by George G. Jones and Mark A. Luscombe
Tax credits have become a very popular Congressional tool, in recent years, to achieve various social policy goals through the tax law. The number of refundable tax credits, however, is still relatively low.
Refundable tax credits are generally designed to insure that the social policy goal that Congress is trying to achieve has the desired result among taxpayers at the lowest income levels, as well as among more highly paid taxpayers. The earned income credit and elements of the child tax credit are the two primary existing examples of this type of social engineering through the Internal Revenue Code.
With the enactment on Aug. 6, 2002, of the Trade Act of 2002, we have a new refundable tax credit in the code. This advanceable, refundable credit - awkwardly named the Credit for Health Insurance Cost of Eligible Individuals - is for U.S. workers displaced by jobs that have moved outside the country, to help defray the cost of their health insurance.
Both the earned income credit and the child tax credit have been difficult to administer, and their complexities have often been a problem for taxpayers who are least able to afford professional assistance. This new credit, while offering meaningful assistance to displaced workers, appears likely also to greatly add to the complexity of tax returns for those seeking to claim its benefits.
Code Section 35
New Code Section 35 (the old Code Sec. 35 has been redesignated as Code Sec. 36), provides a credit equal to 65 percent of the amount paid by a taxpayer for coverage of the taxpayer and qualifying family members for qualified health insurance during eligible coverage months. Key issues in applying this new credit will be determining those taxpayers who fall into the eligible category, which forms of health insurance qualify and their periods of eligibility.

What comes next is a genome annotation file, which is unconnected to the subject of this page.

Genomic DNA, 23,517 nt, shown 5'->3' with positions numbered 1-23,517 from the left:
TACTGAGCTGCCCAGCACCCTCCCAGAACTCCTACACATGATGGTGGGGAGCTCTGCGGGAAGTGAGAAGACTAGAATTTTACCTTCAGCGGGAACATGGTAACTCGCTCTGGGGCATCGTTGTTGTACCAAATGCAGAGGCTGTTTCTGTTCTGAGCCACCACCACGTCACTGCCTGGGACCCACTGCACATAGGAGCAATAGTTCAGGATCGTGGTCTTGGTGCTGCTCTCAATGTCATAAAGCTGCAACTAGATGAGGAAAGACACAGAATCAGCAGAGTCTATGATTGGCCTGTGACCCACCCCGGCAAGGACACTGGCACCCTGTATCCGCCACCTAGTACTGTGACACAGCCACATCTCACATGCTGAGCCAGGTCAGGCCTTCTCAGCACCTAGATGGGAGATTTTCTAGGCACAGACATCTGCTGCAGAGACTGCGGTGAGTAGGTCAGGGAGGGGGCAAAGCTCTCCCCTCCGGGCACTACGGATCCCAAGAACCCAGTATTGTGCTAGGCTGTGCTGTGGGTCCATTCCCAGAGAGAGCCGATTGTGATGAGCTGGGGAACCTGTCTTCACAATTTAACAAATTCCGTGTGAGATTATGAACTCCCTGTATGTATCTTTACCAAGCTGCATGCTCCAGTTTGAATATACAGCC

An eligible coverage month is defined as any month if, as of the first day of that month, the taxpayer is an eligible individual, is covered by qualified health insurance (premium paid by the taxpayer), does not have other specified coverage and is not presently in prison.
A taxpayer is an "eligible individual" if he or she falls into one of three categories. The first category includes individuals receiving a trade readjustment allowance under chapter two of title II of the Trade Act of 1974 for any day of a particular month of eligibility. The second category includes eligible alternative trade readjustment allowance recipients under section 246(a)(3)(B) of the Trade Act of 1974, participating in the program established under section 246(a)(1) of the 1974 Act, and receiving a benefit for the particular month under section 246(a)(2) of the 1974 Act. The third category includes any individual who has attained the age of 55 as of the first day of the month in question and is receiving a benefit for such month that any portion of which is being paid by the Pension Benefit Guaranty Corporation under title IV of ERISA.
The Joint Committee on Taxation has estimated that the cost of the credit for taxpayers in the first two categories is $122 million in 2003 and $2.757 billion over 10 years. The cost of the credit for PBGC pension recipients is estimated to be $172 million in 2003 and $2.051 billion over 10 years. The JCT also highlights what portion of the cost is due to the refundable element, as opposed to the tax reduction element. The cost of the refundable feature for individuals in the first two categories is estimated to be $37 million for 2003 and $910 million over 10 years.